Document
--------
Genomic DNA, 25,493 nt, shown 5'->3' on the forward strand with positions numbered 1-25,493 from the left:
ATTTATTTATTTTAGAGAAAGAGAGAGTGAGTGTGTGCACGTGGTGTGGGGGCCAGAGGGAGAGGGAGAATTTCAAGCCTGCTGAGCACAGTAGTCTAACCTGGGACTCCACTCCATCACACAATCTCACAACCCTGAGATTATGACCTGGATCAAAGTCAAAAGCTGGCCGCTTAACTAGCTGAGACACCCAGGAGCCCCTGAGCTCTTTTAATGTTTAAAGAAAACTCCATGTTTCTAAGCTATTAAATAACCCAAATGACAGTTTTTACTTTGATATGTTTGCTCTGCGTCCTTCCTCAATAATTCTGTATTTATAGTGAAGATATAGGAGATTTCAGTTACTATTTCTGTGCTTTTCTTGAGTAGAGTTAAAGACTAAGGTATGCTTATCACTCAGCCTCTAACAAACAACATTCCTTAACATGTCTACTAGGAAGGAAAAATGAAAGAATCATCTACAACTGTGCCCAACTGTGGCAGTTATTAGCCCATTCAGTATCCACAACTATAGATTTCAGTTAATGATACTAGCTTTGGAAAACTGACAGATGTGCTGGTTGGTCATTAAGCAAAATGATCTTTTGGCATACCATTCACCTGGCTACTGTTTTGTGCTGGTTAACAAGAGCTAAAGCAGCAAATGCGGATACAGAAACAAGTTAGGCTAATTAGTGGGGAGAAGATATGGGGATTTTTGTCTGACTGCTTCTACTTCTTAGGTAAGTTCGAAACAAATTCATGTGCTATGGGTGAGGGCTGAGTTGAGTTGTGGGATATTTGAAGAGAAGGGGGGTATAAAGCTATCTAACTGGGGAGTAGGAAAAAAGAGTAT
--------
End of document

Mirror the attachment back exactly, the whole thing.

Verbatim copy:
Genomic DNA, 25,493 nt, shown 5'->3' on the forward strand with positions numbered 1-25,493 from the left:
ATTTATTTATTTTAGAGAAAGAGAGAGTGAGTGTGTGCACGTGGTGTGGGGGCCAGAGGGAGAGGGAGAATTTCAAGCCTGCTGAGCACAGTAGTCTAACCTGGGACTCCACTCCATCACACAATCTCACAACCCTGAGATTATGACCTGGATCAAAGTCAAAAGCTGGCCGCTTAACTAGCTGAGACACCCAGGAGCCCCTGAGCTCTTTTAATGTTTAAAGAAAACTCCATGTTTCTAAGCTATTAAATAACCCAAATGACAGTTTTTACTTTGATATGTTTGCTCTGCGTCCTTCCTCAATAATTCTGTATTTATAGTGAAGATATAGGAGATTTCAGTTACTATTTCTGTGCTTTTCTTGAGTAGAGTTAAAGACTAAGGTATGCTTATCACTCAGCCTCTAACAAACAACATTCCTTAACATGTCTACTAGGAAGGAAAAATGAAAGAATCATCTACAACTGTGCCCAACTGTGGCAGTTATTAGCCCATTCAGTATCCACAACTATAGATTTCAGTTAATGATACTAGCTTTGGAAAACTGACAGATGTGCTGGTTGGTCATTAAGCAAAATGATCTTTTGGCATACCATTCACCTGGCTACTGTTTTGTGCTGGTTAACAAGAGCTAAAGCAGCAAATGCGGATACAGAAACAAGTTAGGCTAATTAGTGGGGAGAAGATATGGGGATTTTTGTCTGACTGCTTCTACTTCTTAGGTAAGTTCGAAACAAATTCATGTGCTATGGGTGAGGGCTGAGTTGAGTTGTGGGATATTTGAAGAGAAGGGGGGTATAAAGCTATCTAACTGGGGAGTAGGAAAAAAGAGTAT